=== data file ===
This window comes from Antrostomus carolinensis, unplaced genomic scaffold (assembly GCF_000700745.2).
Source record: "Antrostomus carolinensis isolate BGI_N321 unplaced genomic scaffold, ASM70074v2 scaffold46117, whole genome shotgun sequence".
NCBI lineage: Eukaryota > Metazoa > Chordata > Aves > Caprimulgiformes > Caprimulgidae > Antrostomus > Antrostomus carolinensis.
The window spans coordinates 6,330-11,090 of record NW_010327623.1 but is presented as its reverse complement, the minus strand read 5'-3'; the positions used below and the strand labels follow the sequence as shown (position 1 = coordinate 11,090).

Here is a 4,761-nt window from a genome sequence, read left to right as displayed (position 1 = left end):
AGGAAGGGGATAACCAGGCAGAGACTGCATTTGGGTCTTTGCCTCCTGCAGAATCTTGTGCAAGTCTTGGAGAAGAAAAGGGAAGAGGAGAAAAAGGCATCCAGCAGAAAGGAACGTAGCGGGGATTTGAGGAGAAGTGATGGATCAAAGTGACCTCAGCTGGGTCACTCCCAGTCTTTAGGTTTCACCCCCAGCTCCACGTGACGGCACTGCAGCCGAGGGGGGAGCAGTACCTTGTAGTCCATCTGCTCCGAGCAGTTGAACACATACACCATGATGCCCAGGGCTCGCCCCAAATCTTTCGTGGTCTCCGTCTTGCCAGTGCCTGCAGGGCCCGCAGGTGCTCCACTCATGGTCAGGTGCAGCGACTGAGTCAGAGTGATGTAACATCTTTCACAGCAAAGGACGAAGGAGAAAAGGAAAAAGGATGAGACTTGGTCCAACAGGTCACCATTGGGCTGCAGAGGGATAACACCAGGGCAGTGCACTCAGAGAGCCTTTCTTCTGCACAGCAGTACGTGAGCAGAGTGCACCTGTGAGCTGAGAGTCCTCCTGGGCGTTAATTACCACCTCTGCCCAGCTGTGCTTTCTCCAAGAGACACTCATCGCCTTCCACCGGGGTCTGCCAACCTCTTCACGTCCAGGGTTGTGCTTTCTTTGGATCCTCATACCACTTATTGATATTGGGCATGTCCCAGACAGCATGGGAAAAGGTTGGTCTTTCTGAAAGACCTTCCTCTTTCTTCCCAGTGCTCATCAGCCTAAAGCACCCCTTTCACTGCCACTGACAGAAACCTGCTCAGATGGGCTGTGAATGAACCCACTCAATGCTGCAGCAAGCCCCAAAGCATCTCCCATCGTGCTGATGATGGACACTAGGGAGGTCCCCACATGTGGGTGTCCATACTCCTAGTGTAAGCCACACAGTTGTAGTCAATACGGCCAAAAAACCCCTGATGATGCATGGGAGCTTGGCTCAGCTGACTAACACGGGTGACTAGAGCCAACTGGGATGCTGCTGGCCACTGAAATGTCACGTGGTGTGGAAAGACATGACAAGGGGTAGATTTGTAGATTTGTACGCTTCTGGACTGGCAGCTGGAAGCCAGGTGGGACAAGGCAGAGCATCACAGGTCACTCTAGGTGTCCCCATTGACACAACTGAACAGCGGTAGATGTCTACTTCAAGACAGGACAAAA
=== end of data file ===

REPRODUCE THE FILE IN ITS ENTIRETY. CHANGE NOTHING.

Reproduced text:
This window comes from Antrostomus carolinensis, unplaced genomic scaffold (assembly GCF_000700745.2).
Source record: "Antrostomus carolinensis isolate BGI_N321 unplaced genomic scaffold, ASM70074v2 scaffold46117, whole genome shotgun sequence".
NCBI lineage: Eukaryota > Metazoa > Chordata > Aves > Caprimulgiformes > Caprimulgidae > Antrostomus > Antrostomus carolinensis.
The window spans coordinates 6,330-11,090 of record NW_010327623.1 but is presented as its reverse complement, the minus strand read 5'-3'; the positions used below and the strand labels follow the sequence as shown (position 1 = coordinate 11,090).

Here is a 4,761-nt window from a genome sequence, read left to right as displayed (position 1 = left end):
AGGAAGGGGATAACCAGGCAGAGACTGCATTTGGGTCTTTGCCTCCTGCAGAATCTTGTGCAAGTCTTGGAGAAGAAAAGGGAAGAGGAGAAAAAGGCATCCAGCAGAAAGGAACGTAGCGGGGATTTGAGGAGAAGTGATGGATCAAAGTGACCTCAGCTGGGTCACTCCCAGTCTTTAGGTTTCACCCCCAGCTCCACGTGACGGCACTGCAGCCGAGGGGGGAGCAGTACCTTGTAGTCCATCTGCTCCGAGCAGTTGAACACATACACCATGATGCCCAGGGCTCGCCCCAAATCTTTCGTGGTCTCCGTCTTGCCAGTGCCTGCAGGGCCCGCAGGTGCTCCACTCATGGTCAGGTGCAGCGACTGAGTCAGAGTGATGTAACATCTTTCACAGCAAAGGACGAAGGAGAAAAGGAAAAAGGATGAGACTTGGTCCAACAGGTCACCATTGGGCTGCAGAGGGATAACACCAGGGCAGTGCACTCAGAGAGCCTTTCTTCTGCACAGCAGTACGTGAGCAGAGTGCACCTGTGAGCTGAGAGTCCTCCTGGGCGTTAATTACCACCTCTGCCCAGCTGTGCTTTCTCCAAGAGACACTCATCGCCTTCCACCGGGGTCTGCCAACCTCTTCACGTCCAGGGTTGTGCTTTCTTTGGATCCTCATACCACTTATTGATATTGGGCATGTCCCAGACAGCATGGGAAAAGGTTGGTCTTTCTGAAAGACCTTCCTCTTTCTTCCCAGTGCTCATCAGCCTAAAGCACCCCTTTCACTGCCACTGACAGAAACCTGCTCAGATGGGCTGTGAATGAACCCACTCAATGCTGCAGCAAGCCCCAAAGCATCTCCCATCGTGCTGATGATGGACACTAGGGAGGTCCCCACATGTGGGTGTCCATACTCCTAGTGTAAGCCACACAGTTGTAGTCAATACGGCCAAAAAACCCCTGATGATGCATGGGAGCTTGGCTCAGCTGACTAACACGGGTGACTAGAGCCAACTGGGATGCTGCTGGCCACTGAAATGTCACGTGGTGTGGAAAGACATGACAAGGGGTAGATTTGTAGATTTGTACGCTTCTGGACTGGCAGCTGGAAGCCAGGTGGGACAAGGCAGAGCATCACAGGTCACTCTAGGTGTCCCCATTGACACAACTGAACAGCGGTAGATGTCTACTTCAAGACAGGACAAAA